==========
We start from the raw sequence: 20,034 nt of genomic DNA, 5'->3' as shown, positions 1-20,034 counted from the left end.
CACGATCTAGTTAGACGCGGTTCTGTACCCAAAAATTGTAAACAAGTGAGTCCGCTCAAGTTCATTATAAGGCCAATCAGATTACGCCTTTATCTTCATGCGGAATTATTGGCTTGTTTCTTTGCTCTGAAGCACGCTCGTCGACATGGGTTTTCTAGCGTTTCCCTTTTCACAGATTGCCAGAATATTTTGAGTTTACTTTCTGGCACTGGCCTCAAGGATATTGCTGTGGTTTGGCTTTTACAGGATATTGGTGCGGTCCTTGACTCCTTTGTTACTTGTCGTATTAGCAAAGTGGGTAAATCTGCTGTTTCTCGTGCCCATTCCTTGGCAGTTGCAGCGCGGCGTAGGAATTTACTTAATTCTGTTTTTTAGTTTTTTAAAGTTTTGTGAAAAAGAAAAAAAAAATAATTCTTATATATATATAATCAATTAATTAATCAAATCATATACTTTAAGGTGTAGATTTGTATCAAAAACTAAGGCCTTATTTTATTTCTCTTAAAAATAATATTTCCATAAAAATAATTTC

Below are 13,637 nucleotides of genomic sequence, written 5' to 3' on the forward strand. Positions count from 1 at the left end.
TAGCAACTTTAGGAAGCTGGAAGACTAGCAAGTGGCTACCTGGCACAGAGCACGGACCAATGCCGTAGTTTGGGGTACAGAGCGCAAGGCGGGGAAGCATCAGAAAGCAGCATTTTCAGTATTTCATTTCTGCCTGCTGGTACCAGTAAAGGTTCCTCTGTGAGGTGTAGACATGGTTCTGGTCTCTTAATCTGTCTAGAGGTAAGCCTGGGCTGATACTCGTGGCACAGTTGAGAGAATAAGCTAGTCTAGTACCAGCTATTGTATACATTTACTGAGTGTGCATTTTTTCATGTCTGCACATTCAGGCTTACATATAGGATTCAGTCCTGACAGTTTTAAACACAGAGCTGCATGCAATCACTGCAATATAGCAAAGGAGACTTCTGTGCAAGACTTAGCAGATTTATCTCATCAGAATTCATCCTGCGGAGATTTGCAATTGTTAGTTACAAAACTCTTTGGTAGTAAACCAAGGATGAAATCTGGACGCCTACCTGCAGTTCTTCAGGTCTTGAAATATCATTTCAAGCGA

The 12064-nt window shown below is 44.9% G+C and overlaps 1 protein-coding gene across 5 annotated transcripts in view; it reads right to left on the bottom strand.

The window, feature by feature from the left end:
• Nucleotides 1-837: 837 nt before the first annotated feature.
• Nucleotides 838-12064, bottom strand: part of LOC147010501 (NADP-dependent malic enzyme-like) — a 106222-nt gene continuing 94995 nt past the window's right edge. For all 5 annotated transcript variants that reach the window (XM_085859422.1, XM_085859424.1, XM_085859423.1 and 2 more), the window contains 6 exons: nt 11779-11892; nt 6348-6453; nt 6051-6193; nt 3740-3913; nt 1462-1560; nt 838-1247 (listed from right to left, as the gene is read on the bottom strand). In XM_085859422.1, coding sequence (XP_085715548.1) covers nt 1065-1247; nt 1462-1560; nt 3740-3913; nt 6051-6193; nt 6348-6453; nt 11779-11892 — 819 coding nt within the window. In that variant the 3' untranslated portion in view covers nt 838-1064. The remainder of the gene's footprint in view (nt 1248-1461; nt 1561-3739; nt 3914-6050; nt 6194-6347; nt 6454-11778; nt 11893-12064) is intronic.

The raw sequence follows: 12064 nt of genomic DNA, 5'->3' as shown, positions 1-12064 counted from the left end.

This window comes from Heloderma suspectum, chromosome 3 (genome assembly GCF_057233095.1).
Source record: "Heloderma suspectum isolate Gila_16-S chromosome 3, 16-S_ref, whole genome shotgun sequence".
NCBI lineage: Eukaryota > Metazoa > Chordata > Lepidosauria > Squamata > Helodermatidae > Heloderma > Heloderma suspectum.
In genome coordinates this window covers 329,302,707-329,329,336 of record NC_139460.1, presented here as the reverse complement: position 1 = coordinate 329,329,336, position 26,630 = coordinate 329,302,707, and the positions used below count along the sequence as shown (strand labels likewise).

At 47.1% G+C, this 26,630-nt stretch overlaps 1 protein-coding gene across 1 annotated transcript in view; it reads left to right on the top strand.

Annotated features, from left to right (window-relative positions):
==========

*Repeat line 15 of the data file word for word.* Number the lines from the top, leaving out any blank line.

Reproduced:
Annotated features, from left to right (window-relative positions):